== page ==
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Why Don’t We Just Banish or Kill All the Racists, Homophobes, and People We Don’t Like?

Can who you are and whether or not you deserve what you have in life be summed up in just one thought, one expression? Can just one thought or statement cancel out all the good that you have done and could do in your life? The logical answer is “no,” but for many of us we are pleased that we now live in a world where thirty seconds of high emotion and bad judgment can destroy a person’s life.

According to Latest.com, a woman was fired from a hospital in Texas for a Facebook post. As the clashes between citizens and police in Ferguson, Missouri captured the attention of the globe, this woman expressed her feelings on her personal page. “The police need to start mowing them down with machine guns, purge them,” she wrote. While this is not an estimable opinion, it does quite clearly seem to be hyperbole.

Yet, some busybody saw this post and decided to see if he couldn’t ruin this woman’s life. With surely very little research – perhaps just as much as clicking on her page – he learned that she worked at a Texas area hospital. While KHOU, the news outlet that broke the story, did not confirm that he reported her, it seems likely because she was summarily fired. It seems we now skip the sensitivity training and have abandoned the notion that people can change or learn.

I am not going to parse this post or try to figure out if the woman’s interpretation of the situation was a result of the information she was getting from pro-police-by-default news sources like Fox News. I am just going to ask if anyone thinks that if she is racist, losing her job for simply expressing herself on social media – which while public, is not mandatory viewing – is going to make her racial attitudes better or worse?

A woman very close to me, who has worked in the medical field for more than 30 years, recently advocated the genocide of all Middle Easterners on Facebook. Her son deployed in support of the war and she is a relatively low-information voter, getting most of her news from social media. She saw the execution of James Foley and didn’t consider that Iraq and Syria are in the grip of a group as terrifying as the Nazis ever were, but instead saw another woman’s son – much like hers – killed. Despite the fact that she has saved probably thousands of lives, should she be fired for expressing her anger in an unproductive way? Of course not.

If this woman were a police officer or in any way related to the legal system, the argument would be much different. However this woman was identified as being in a “non-nurse position” at the hospital. As the busybody who found this said, “A hospital is a place where you’re supposed to have compassion upon people of all races.” Grammatical problems aside, are we to believe that this woman would suffocate every minority patient she came across with a pillow?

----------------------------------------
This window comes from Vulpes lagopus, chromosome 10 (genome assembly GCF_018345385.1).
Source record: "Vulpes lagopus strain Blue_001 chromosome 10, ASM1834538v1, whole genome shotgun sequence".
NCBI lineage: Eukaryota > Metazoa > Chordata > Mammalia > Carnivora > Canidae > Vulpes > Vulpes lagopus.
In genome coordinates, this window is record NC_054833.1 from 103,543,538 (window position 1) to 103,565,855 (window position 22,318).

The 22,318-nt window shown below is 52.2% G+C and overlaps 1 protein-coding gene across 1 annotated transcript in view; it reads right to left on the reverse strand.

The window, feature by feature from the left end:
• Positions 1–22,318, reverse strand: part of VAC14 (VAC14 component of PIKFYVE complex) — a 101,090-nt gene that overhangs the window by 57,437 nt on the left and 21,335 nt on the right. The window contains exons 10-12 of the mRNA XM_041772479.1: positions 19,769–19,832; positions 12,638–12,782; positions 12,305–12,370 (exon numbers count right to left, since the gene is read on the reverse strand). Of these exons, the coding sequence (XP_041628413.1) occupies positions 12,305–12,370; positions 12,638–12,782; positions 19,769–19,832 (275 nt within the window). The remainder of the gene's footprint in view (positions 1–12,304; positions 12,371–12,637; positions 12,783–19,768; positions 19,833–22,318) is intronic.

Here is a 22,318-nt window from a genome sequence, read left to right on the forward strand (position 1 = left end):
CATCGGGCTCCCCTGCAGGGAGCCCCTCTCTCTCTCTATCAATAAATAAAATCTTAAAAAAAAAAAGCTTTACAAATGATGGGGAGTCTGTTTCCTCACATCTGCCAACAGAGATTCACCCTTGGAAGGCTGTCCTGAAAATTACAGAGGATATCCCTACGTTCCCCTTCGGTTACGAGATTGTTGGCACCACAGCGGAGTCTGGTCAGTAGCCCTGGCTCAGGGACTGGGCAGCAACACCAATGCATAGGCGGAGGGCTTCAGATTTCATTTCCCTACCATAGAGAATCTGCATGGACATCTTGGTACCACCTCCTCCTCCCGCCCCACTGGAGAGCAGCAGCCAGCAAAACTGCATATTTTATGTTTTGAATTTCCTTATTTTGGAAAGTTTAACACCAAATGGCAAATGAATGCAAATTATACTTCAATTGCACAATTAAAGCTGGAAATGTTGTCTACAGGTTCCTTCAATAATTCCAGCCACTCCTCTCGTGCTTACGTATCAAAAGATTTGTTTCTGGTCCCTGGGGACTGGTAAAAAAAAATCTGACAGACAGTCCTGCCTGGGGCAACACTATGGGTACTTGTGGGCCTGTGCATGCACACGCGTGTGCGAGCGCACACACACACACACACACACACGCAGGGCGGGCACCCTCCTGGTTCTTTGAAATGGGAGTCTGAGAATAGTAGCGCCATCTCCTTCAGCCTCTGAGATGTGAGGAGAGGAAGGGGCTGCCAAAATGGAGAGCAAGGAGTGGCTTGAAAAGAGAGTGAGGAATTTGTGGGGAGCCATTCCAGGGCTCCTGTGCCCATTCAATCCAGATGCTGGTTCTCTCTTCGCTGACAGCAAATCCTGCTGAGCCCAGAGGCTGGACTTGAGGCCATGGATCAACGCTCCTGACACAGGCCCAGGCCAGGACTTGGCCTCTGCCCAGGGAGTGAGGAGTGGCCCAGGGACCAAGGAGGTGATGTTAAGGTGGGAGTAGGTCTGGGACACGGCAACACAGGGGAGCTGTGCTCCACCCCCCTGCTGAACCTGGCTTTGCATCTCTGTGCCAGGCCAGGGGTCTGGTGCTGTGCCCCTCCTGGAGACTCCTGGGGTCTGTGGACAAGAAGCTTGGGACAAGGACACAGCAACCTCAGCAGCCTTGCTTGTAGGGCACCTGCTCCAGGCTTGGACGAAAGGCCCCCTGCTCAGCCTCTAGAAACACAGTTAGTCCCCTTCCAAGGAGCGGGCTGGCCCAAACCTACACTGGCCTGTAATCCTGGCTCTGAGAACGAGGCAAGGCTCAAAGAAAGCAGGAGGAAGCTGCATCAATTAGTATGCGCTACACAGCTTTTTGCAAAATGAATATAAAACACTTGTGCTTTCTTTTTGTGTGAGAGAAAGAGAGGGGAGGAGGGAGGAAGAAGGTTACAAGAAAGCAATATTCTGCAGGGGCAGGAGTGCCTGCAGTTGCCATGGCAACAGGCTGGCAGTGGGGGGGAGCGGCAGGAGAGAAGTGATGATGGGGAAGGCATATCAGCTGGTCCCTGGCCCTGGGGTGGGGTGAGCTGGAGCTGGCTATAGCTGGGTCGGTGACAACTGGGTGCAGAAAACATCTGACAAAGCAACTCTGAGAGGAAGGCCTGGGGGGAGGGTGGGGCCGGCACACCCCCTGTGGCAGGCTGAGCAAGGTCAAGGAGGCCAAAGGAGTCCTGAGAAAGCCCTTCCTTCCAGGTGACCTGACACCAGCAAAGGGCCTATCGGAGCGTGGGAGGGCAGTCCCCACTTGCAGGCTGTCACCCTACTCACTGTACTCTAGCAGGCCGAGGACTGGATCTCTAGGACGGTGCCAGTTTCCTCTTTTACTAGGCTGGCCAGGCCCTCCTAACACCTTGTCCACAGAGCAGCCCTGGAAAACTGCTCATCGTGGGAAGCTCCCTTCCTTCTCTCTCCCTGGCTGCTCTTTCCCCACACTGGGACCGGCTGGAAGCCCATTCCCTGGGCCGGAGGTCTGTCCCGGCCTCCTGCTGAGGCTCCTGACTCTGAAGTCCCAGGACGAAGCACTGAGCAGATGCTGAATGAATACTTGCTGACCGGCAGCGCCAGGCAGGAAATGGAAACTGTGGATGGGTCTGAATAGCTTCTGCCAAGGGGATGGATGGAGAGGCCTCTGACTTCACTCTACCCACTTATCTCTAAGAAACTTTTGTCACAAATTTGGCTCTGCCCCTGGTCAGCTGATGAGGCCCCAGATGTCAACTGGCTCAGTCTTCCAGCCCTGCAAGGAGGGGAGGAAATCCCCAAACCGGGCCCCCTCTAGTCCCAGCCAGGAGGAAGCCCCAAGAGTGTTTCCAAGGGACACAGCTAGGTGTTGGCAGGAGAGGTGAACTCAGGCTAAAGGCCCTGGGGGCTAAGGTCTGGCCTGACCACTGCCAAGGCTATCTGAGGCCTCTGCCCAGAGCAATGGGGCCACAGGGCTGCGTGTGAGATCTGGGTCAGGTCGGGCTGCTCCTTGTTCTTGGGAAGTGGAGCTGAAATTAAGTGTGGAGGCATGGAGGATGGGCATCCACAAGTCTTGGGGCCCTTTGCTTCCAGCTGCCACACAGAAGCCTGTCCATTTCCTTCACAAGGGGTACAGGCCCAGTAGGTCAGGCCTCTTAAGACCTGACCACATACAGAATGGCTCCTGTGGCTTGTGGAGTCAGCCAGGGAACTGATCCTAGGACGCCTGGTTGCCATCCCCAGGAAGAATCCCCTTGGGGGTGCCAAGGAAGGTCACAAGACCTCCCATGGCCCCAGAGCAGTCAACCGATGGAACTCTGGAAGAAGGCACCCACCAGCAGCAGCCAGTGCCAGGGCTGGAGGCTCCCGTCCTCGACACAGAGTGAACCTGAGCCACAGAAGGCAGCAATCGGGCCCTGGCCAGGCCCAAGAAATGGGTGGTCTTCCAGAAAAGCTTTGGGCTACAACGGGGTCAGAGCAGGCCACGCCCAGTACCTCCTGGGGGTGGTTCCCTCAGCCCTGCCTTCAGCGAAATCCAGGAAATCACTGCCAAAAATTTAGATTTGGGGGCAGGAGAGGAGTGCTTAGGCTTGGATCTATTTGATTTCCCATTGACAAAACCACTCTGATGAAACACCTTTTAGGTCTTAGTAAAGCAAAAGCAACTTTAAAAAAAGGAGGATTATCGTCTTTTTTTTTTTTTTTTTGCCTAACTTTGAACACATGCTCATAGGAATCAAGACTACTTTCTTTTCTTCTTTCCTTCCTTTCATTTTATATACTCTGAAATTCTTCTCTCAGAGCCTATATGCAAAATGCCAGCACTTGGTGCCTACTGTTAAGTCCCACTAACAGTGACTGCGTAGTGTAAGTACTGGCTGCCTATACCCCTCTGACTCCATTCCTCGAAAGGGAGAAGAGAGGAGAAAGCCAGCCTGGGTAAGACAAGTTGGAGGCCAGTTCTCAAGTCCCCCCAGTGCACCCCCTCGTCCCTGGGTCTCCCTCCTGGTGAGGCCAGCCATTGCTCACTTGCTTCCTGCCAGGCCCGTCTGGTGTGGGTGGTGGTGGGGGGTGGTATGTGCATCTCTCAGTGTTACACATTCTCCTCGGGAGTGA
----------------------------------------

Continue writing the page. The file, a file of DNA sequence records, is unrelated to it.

There is still very much a racial divide in this country. However, I fail to see how blowing up the livelihood of private people – who play no role in public policy – will exacerbate those tensions. Without a doubt, the most successful campaign for civil rights in history was led by a man who valued compassion and understanding, Dr. Martin Luther King, Jr. Dr. King did not want to see the racists in Alabama or anywhere harmed or killed or even fired from their jobs. Instead he wanted to spread a message of unity, allowing the abhorrent actions of the whites he encountered to speak for themselves. It seems we’ve forgotten the most important thing he taught us.

People are amazing. After the deaths of JFK, MLK, and RFK, rather than stringing up all those who didn’t think like them, the U.S. Government took the most important steps towards civil rights since the Emancipation Proclamation. Outside of race, in the past 20 years homosexuals have gone from being social pariahs to well on the road to equality. People have an amazing capacity to modify their beliefs, to change for the better. If only we’d let them.

So while this man gets to congratulate himself to his pals over a wheat-grass smoothie or bubble tea for having “a racist” fired, what he actually did is give this woman a reason to justify what, if any, hate she has in her heart. Rather than “fighting the good fight” for “compassion,” he arguably makes the situation worse.

If you see people say something on Facebook you don’t like, don’t seek out their employer and try to get them fired, send a friend request. Instead of demanding that people think like you do, why not try to convince them of the merits of your position? Instead of reacting to them with anger or your own hate, you should pity them.

The way we handle these situations now – make a stink about someone, wait for them to get fired – is simply anti-American. It goes against the spirit of free speech or equal protection under the law*. The Salem witch trials were more judicious, because we don’t even check to see if racists/homophobes float before burning them at the stake.

 

Image via Wikimedia Commons

*I understand that this is not a legal free-speech issue, although I would argue that “at will” work laws are genuine violations of the 14th Amendment.

About the author

Joshua M. Patton is a father, veteran, and writer living in Pittsburgh, PA. Along with news and current events, he writes about parenting, art, and personal stories. His serial fiction story "The Prophet Hustle" is available at JukePop.com and a forthcoming independent ebook about the cam-modeling industry "Dirty Little Windows" will be available later this summer.

  • 54markl

    Yes.